Lay of the Land: Life is short but (summer) love lasts forever
Summer means cemetery Masses and an abundance of artificial wreaths for sale in a supermarket on the outskirts of this country town. Though Theresa from the country market was at the real-deal fresh flowers stand outside, pondering plants to put on her Dad's grave.
For life is short, even if these summer days seem to last forever. A funeral procession passing over the bridge is a poignant sight, the sun shining down incongruously.
Fortunately, fair weather brings its frivolous flip-side, with June the traditional month for getting married. In the rather brilliant Bassett's Restaurant on Marsh Street, John Bassett was marking its first day by hosting a double brides wedding - the marquee offering spectacular views of the floodplain, grass blurred by a blizzard of golden buttercups.
"Can we test the sound system?" asked one of the two blushing brides-to-be. "Sure," John said, laughing. Another venue hosting a happily ever after was the Watergarden Cafe and Gardens, its little arched bridge symbolising the transition from single to married status. No doubt Scatman John, man about town and pivotal member of the Camphill Community behind this oasis, was on hand to offer his popular DJ services.
In the old days, everyone in the townland was expected to attend a wedding. One local pair of lovebirds tweaked this to fit 21st century Ireland by bringing their best man and his boyfriend with them on their honeymoon.
While a widower, whose terminally ill husband recently passed away, became the father figure who gave away '50 and fabulous', who had marked her mid century with a hooley that would put folk half her age to shame.
As often seems to happen, the British blow-in came to Ireland for a holiday and ended up making it her home - until politics threatened to destroy her Irish rural romance, that is, Brexit being the trigger for tying the knot. For though her partner is a Paddy at heart, he lacks his lover's hallmark of an Irish blood connection. So she did the decent thing and made an honest Irishman of him, showing that things come full circle. For back in 1366, the Statutes of Kilkenny declared that no monk of Irish race should be accepted in abbeys within the English Pale.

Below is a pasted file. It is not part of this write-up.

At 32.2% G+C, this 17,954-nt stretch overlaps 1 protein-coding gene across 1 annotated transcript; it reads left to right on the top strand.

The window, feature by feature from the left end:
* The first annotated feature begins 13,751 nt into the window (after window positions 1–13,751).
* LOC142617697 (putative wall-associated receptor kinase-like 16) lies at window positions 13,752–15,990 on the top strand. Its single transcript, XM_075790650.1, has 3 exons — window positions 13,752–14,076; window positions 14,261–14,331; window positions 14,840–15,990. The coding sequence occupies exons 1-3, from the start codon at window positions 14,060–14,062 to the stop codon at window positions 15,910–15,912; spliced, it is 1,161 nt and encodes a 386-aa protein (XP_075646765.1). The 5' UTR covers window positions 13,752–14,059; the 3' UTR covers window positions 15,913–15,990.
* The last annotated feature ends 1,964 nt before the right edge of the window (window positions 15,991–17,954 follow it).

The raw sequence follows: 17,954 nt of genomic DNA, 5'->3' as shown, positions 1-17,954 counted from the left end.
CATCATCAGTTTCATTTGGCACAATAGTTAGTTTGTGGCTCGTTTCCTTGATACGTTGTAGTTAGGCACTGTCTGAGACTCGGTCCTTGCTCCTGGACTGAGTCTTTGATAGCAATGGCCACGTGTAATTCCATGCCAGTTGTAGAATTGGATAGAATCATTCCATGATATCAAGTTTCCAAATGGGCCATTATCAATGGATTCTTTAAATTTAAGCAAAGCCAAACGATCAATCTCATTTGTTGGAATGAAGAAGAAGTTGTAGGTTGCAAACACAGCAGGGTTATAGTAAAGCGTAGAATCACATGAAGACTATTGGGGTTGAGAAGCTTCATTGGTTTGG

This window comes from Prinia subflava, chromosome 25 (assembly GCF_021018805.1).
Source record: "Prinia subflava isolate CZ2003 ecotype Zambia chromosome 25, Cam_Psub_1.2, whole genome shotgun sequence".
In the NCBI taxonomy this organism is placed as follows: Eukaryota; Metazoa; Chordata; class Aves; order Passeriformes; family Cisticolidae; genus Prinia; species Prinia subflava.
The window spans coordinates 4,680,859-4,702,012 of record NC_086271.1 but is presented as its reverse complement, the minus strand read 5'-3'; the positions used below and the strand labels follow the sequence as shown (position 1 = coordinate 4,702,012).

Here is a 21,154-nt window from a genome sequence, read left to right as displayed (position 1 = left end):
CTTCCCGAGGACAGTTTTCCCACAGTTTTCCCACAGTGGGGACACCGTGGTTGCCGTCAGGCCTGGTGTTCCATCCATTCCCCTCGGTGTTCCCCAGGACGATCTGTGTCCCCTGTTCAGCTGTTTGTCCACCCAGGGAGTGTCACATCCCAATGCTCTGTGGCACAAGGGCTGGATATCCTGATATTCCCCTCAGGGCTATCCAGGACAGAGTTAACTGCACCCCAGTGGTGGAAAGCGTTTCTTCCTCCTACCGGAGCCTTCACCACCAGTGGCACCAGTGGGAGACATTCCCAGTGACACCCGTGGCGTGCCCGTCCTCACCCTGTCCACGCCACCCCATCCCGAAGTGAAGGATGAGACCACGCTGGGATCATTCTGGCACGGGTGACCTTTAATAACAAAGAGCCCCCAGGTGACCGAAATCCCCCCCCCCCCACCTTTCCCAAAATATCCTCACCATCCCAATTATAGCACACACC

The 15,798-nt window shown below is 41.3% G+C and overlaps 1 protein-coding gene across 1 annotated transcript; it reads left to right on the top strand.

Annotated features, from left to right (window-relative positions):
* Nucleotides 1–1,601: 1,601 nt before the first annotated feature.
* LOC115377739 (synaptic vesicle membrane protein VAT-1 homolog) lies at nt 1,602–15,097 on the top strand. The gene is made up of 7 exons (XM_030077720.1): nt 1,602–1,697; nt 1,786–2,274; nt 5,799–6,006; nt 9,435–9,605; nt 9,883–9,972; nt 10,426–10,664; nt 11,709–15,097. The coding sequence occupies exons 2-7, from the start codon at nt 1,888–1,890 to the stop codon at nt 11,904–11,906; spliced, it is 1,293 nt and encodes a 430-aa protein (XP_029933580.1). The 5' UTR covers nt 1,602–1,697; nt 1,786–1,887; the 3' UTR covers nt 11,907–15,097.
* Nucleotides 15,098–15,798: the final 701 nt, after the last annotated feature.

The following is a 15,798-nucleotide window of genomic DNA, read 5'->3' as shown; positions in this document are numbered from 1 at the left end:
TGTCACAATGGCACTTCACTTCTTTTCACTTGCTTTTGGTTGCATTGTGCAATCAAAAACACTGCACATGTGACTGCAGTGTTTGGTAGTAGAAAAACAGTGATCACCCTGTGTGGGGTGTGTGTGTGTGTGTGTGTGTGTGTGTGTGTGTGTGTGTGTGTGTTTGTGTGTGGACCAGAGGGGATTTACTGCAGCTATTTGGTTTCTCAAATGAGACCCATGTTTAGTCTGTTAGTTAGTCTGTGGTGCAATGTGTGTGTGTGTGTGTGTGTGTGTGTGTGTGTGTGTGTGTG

This included Jerpoint Abbey, just up the road, where the Abbot Thomas, an Irishman, had to pay 40 shillings to obtain the rights accruing to an English subject.
Surely you should never limit love to certain nationalities. Just as no one in this country need dare not speak whatever the nature of its name is any longer. Though whatever combination Cupid chooses a couple to be, an old Irish belief advises neither party to sing at their own wedding. Better leave that to the Song of Solomon, with its sublime lyrics: "Set me as a seal upon thine heart... for love is strong as death."
Which surely, like flowers, says it all.